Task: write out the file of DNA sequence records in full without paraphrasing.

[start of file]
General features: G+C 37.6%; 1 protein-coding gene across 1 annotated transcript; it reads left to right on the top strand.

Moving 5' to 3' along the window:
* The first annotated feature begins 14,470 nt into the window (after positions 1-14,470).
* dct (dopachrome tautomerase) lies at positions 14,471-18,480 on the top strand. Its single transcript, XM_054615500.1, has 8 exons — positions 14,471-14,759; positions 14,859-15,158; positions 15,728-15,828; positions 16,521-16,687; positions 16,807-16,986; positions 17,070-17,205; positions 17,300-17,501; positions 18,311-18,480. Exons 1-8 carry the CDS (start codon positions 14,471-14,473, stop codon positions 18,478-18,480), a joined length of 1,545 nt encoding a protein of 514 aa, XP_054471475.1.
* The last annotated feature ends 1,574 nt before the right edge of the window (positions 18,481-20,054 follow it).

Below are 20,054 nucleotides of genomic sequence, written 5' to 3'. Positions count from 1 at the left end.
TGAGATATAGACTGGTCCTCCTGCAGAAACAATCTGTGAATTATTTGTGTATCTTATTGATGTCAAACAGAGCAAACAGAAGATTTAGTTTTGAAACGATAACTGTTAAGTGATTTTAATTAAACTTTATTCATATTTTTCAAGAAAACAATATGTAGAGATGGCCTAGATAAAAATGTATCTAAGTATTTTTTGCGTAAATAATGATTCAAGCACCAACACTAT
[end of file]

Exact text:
General features: G+C 37.6%; 1 protein-coding gene across 1 annotated transcript; it reads left to right on the top strand.

Moving 5' to 3' along the window:
* The first annotated feature begins 14,470 nt into the window (after positions 1-14,470).
* dct (dopachrome tautomerase) lies at positions 14,471-18,480 on the top strand. Its single transcript, XM_054615500.1, has 8 exons — positions 14,471-14,759; positions 14,859-15,158; positions 15,728-15,828; positions 16,521-16,687; positions 16,807-16,986; positions 17,070-17,205; positions 17,300-17,501; positions 18,311-18,480. Exons 1-8 carry the CDS (start codon positions 14,471-14,473, stop codon positions 18,478-18,480), a joined length of 1,545 nt encoding a protein of 514 aa, XP_054471475.1.
* The last annotated feature ends 1,574 nt before the right edge of the window (positions 18,481-20,054 follow it).

Below are 20,054 nucleotides of genomic sequence, written 5' to 3'. Positions count from 1 at the left end.
TGAGATATAGACTGGTCCTCCTGCAGAAACAATCTGTGAATTATTTGTGTATCTTATTGATGTCAAACAGAGCAAACAGAAGATTTAGTTTTGAAACGATAACTGTTAAGTGATTTTAATTAAACTTTATTCATATTTTTCAAGAAAACAATATGTAGAGATGGCCTAGATAAAAATGTATCTAAGTATTTTTTGCGTAAATAATGATTCAAGCACCAACACTAT